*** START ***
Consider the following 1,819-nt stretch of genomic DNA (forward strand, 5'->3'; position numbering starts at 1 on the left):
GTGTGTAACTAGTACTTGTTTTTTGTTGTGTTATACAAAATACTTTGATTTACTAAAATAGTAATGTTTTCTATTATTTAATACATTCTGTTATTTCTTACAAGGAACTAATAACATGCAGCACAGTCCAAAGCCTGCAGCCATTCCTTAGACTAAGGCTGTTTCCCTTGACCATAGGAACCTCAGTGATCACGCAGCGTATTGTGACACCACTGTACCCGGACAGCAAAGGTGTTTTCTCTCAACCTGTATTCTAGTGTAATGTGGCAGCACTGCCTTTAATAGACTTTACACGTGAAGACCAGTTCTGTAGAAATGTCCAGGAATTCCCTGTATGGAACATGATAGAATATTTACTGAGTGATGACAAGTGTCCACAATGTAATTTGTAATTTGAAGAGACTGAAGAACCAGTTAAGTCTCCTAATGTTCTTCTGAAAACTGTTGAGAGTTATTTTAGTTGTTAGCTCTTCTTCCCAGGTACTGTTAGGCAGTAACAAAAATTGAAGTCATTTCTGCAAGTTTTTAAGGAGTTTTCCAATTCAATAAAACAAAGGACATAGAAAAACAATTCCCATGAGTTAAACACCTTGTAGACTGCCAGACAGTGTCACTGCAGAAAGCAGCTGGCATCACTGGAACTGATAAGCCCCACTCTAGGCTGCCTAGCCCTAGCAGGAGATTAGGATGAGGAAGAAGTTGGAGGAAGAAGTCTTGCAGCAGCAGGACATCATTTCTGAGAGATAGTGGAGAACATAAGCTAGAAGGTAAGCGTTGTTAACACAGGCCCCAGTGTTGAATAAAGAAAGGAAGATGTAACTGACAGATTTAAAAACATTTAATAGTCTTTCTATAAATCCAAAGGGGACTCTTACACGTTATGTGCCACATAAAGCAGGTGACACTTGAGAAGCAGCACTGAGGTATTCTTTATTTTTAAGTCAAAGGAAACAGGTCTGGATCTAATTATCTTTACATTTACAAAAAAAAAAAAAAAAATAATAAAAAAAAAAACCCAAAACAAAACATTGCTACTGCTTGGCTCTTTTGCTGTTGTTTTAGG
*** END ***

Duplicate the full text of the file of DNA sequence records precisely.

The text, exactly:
Consider the following 1,819-nt stretch of genomic DNA (forward strand, 5'->3'; position numbering starts at 1 on the left):
GTGTGTAACTAGTACTTGTTTTTTGTTGTGTTATACAAAATACTTTGATTTACTAAAATAGTAATGTTTTCTATTATTTAATACATTCTGTTATTTCTTACAAGGAACTAATAACATGCAGCACAGTCCAAAGCCTGCAGCCATTCCTTAGACTAAGGCTGTTTCCCTTGACCATAGGAACCTCAGTGATCACGCAGCGTATTGTGACACCACTGTACCCGGACAGCAAAGGTGTTTTCTCTCAACCTGTATTCTAGTGTAATGTGGCAGCACTGCCTTTAATAGACTTTACACGTGAAGACCAGTTCTGTAGAAATGTCCAGGAATTCCCTGTATGGAACATGATAGAATATTTACTGAGTGATGACAAGTGTCCACAATGTAATTTGTAATTTGAAGAGACTGAAGAACCAGTTAAGTCTCCTAATGTTCTTCTGAAAACTGTTGAGAGTTATTTTAGTTGTTAGCTCTTCTTCCCAGGTACTGTTAGGCAGTAACAAAAATTGAAGTCATTTCTGCAAGTTTTTAAGGAGTTTTCCAATTCAATAAAACAAAGGACATAGAAAAACAATTCCCATGAGTTAAACACCTTGTAGACTGCCAGACAGTGTCACTGCAGAAAGCAGCTGGCATCACTGGAACTGATAAGCCCCACTCTAGGCTGCCTAGCCCTAGCAGGAGATTAGGATGAGGAAGAAGTTGGAGGAAGAAGTCTTGCAGCAGCAGGACATCATTTCTGAGAGATAGTGGAGAACATAAGCTAGAAGGTAAGCGTTGTTAACACAGGCCCCAGTGTTGAATAAAGAAAGGAAGATGTAACTGACAGATTTAAAAACATTTAATAGTCTTTCTATAAATCCAAAGGGGACTCTTACACGTTATGTGCCACATAAAGCAGGTGACACTTGAGAAGCAGCACTGAGGTATTCTTTATTTTTAAGTCAAAGGAAACAGGTCTGGATCTAATTATCTTTACATTTACAAAAAAAAAAAAAAAAATAATAAAAAAAAAAACCCAAAACAAAACATTGCTACTGCTTGGCTCTTTTGCTGTTGTTTTAGG